Author + information
- Fernando Alfonso, MD, PhD⁎ ()
- ↵⁎Reprint requests and correspondence:
Dr. Fernando Alfonso, Cardiovascular Institute, Clínico San Carlos University Hospital, Plaza de Cristo Rey, Madrid 28040, Spain
Primary angioplasty is the therapy of choice for patients with ST-segment elevation myocardial infarction (STEMI) (1). Continuous advancements in adjuvant antithrombotic strategies coupled with refinements in interventional techniques have led to significant improvement in procedural success and long-term clinical outcomes (1). However, STEMI patients with multivessel disease remain a major challenge. In this setting, different studies have shown that multivessel disease is a major independent predictor of adverse prognosis (2). Current clinical practice guidelines recommend that in STEMI patients, only the culprit vessel should be initially treated unless hemodynamic compromise is present (1). In fact, a Class III recommendation is provided for elective interventions on noninfarct-related arteries during the index procedure (1).
In the fibrinolytic era, noninvasive ischemia-detecting tests were commonly indicated to gain useful prognostic insights for the triage of patients requiring invasive procedures. Currently, however, even when fibrinolysis is selected for logistic reasons, most STEMI patients undergo routine early angiography to evaluate coronary anatomy (1). Thus, we are entering into a completely new scenario, where important early clinical decisions are made—in a growing number of stable post-STEMI patients—to ensure complete coronary revascularization. Notably, many of these patients with severe multivessel disease would have been considered ideal surgical candidates had they presented in a relatively stable clinical condition. However, the recent STEMI episode, and above all, the fact that the infarct-related artery has already been “fixed,” usually shift the decision toward repeated percutaneous interventions. Many times, this paradoxical clinical decision-making process (by which percutaneous revascularization is systematically offered to complex patients with multivessel disease and impaired ventricular function) is not substantiated by firm evidence. In addition, the dilemma of whether complete revascularization should be obtained during hospitalization in a staged procedure, or rather some time after discharge, remains unsettled.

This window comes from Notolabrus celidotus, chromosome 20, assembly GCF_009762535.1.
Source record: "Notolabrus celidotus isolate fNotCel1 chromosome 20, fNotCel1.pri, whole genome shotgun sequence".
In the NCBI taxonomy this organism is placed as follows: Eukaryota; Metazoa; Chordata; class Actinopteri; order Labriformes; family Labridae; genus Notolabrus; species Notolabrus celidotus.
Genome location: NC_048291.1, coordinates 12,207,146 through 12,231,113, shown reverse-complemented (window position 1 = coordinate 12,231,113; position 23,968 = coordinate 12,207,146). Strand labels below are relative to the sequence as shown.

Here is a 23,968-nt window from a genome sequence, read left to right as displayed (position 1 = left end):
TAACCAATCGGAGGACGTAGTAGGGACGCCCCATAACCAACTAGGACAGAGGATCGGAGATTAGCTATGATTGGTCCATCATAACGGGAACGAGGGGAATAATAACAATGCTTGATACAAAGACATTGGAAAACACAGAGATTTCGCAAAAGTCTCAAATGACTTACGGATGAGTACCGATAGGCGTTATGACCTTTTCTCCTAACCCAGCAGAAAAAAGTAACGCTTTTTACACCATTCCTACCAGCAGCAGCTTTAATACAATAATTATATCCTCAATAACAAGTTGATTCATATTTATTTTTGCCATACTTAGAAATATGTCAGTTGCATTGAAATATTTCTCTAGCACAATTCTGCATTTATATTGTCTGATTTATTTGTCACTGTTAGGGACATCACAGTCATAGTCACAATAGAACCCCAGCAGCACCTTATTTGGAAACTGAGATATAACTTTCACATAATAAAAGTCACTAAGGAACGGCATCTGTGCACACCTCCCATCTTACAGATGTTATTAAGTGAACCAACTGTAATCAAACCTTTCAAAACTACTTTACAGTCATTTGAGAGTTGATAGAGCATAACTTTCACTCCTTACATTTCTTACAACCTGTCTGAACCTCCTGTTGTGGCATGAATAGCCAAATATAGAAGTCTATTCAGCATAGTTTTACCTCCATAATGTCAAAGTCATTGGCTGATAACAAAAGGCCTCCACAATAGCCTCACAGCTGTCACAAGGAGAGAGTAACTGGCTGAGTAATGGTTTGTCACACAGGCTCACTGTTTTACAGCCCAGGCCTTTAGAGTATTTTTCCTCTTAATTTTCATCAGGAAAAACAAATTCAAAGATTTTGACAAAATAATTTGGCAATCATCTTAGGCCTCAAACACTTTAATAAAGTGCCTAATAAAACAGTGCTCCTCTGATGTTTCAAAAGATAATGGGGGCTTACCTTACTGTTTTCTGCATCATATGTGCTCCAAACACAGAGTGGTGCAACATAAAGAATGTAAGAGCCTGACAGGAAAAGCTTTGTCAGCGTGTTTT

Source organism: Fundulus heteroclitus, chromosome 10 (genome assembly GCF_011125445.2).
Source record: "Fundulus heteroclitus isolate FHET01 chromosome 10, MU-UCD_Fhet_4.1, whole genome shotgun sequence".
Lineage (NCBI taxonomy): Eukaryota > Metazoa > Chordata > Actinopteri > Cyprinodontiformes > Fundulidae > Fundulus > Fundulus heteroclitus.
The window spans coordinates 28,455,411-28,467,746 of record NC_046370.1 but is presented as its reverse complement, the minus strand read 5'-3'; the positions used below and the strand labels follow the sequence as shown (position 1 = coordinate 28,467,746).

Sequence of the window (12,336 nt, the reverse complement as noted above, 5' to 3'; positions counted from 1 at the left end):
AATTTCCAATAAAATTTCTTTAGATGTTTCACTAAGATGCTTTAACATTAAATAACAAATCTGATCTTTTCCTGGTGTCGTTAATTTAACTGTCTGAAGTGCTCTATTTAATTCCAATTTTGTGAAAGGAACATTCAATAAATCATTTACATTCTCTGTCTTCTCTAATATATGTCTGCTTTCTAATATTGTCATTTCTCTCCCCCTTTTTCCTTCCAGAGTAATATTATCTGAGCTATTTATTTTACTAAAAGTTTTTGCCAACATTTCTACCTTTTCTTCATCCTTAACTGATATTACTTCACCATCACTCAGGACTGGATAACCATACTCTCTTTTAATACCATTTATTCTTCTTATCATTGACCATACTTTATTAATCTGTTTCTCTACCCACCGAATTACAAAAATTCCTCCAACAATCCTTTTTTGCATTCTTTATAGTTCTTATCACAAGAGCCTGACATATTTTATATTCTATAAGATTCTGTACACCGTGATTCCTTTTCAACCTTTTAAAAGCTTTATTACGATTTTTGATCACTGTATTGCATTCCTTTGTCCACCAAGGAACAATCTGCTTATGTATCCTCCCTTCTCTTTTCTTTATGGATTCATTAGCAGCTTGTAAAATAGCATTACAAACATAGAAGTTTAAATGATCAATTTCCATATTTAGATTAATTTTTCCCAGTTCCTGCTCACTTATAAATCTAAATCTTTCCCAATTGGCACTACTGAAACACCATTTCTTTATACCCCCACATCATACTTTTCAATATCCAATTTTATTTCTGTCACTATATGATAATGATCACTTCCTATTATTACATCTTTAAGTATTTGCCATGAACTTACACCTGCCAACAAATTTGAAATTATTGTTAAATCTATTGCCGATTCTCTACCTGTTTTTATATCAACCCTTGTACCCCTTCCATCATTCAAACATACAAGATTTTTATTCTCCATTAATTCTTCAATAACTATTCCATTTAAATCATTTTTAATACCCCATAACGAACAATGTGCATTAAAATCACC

Recent data suggest that with currently available technologies, multivessel stenting can be readily and safely performed during primary angioplasty procedures (3–6). In fact, some provocative studies challenge current recommendations and suggest that this strategy is indeed superior to the classic approach of staged elective procedures (4,5). Most of these studies, however, are relatively small (i.e., underpowered to detect differences in major clinical events) and did not evaluate the influence of a widespread drug-eluting stent utilization.
In this issue of the JACC: Cardiovascular Interventions, Hannan et al. (7) examine the large database of the mandatory New York State's Percutaneous Coronary Interventions Reporting System Registry (NY-PCIRS) to gain further insight into appropriate revascularization strategies in STEMI patients with multivessel disease. New York's vital statistics data were used to follow up local residents for up to 42 months. Patients with prior thrombolytic therapy and those in cardiogenic shock were excluded. A total of 4,024 STEMI patients with multivessel disease undergoing primary angioplasty within 24 h were analyzed. Multivessel intervention during the index procedure was performed in 503 (12.5%) patients. Of the remaining 3,521 patients, staged interventions during admission were performed in 259 patients (7.4%), whereas staged procedures within 2 months of STEMI were indicated in 538 (15.3%) patients. Interestingly, drug-eluting stents alone were used in nearly two-thirds of cases. However, data on the use of thrombus aspiration devices or glycoprotein IIb/IIIa inhibitors were not presented. To account for imbalances in baseline characteristics and potential confounders, patients were propensity score-matched. For patients without hemodynamic compromise, culprit-vessel-only intervention during the index procedure was associated with significantly lower in-hospital mortality than multivessel intervention. Furthermore, patients undergoing staged multivessel intervention within 2 months after STEMI, but not during the index procedure, had a significantly lower mortality rate than patients undergoing culprit lesion intervention alone. This series represents the largest systematic study with long-term clinical follow-up ever performed to address this issue. Results indicate that, whenever possible, multivessel intervention should be initially avoided during primary angioplasty, and also that in STEMI patients with multivessel disease, a strategy aimed to achieve complete revascularization, when addressed in staged elective procedures, is associated with long-term clinical benefit.